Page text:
ISTANBUL — Turkish media say authorities have determined the identities of two of three suicide bombers responsible for the Ataturk Airport attack that killed 44 people this week in Istanbul.

The state-run Anadolu Agency reported Friday that the Bakirkoy Public Prosecutor’s Office had established the identity of two suspects in the course of investigations. The investigation into the third suspect’s identity is ongoing.

The identity of one suspect was determined through a photocopy of his passport, which he submitted to a realtor in order to rent a house in Istanbul’s Fatih district. In addition, a computer that had been destroyed was found in a trash bin near the apartment where the suicide bombers were staying. The police are trying to access the information on the computer.

Turkish President Recep Tayyip Erdogan has repeated that the Islamic State group “most probably” was behind the Istanbul airport attack, adding that its militants would end up “in hell.”

Speaking in Istanbul following Friday prayers, Erdogan said the extremist group claims to carry out acts in the name of Islam, but said it has nothing to do with the religion.

“They have no connection to Islam. Their place is in hell,” he said.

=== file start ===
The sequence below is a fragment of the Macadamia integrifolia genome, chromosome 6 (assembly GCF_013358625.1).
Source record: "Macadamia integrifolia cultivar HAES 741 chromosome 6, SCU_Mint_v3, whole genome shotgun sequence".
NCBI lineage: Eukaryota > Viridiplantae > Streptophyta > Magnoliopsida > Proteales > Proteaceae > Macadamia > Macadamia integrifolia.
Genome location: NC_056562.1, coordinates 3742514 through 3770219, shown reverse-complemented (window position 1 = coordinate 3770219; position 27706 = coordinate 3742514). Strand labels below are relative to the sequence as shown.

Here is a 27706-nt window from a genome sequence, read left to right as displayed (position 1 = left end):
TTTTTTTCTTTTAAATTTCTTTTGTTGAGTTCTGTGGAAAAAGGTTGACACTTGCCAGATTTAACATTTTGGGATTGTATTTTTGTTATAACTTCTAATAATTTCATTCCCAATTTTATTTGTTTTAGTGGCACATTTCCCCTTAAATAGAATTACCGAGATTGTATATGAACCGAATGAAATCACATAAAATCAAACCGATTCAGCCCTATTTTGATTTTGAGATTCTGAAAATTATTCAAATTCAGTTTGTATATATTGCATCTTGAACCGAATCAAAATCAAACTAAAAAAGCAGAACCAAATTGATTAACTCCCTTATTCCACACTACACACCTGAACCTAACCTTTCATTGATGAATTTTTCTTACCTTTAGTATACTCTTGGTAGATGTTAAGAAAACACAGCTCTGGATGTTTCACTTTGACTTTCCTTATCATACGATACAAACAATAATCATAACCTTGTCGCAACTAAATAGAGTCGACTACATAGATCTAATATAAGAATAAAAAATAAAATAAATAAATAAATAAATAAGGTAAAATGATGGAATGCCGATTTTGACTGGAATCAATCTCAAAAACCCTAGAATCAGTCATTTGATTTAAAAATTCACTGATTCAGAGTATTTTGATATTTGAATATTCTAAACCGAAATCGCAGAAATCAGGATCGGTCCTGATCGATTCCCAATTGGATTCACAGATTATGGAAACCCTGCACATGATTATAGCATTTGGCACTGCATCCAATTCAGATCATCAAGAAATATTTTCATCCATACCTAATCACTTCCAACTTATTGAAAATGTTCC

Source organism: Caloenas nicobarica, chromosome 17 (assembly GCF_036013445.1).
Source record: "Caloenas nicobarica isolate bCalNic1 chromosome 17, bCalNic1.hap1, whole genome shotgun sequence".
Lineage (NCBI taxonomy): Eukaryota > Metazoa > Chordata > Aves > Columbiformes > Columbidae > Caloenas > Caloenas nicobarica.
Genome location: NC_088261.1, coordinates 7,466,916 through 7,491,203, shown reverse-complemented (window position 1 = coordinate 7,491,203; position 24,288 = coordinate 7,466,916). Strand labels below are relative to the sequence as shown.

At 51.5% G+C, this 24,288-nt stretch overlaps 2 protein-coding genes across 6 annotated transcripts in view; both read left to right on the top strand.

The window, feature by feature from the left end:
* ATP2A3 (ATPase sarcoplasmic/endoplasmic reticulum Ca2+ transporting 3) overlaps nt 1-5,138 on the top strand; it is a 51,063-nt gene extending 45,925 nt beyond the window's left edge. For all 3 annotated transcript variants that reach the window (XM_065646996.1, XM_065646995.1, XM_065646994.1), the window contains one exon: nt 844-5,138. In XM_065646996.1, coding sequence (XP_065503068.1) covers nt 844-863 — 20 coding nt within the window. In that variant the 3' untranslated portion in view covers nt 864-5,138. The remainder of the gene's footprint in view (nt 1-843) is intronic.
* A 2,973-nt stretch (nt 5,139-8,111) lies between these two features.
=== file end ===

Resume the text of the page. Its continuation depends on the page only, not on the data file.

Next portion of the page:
“These people were innocent; they were children, women, elderly, … They embarked on a journey unaware, and came face to face with death. You have no such right,” Erdogan said.

Swedish authorities say an ethnic Chechen identified as the organizer of the Istanbul airport bombing that killed 44 people was convicted of weapons smuggling in 2008.

The chairman of the U.S. House Committee on Homeland Security, along with Turkish and Swedish media, says Akhmed Chatayev directed the three suicide bombers who carried out the attack Tuesday. Chatayev’s whereabouts are unclear.

The city court in the southern Sweden port city of Ystad says Chatayev was sentenced to 16 months for smuggling an automatic weapon and two handguns with munition and silencers into Sweden on March 3, 2008.

Court documents obtained by The Associated Press on Friday show Chatayev had arrived by ferry from Germany. He and two others in the car said they were heading to Norway to go fishing and meet friends.

Court documents show he denied knowing about the guns hidden in a spare wheel in the trunk. A local paper says he was freed from prison in January 2009.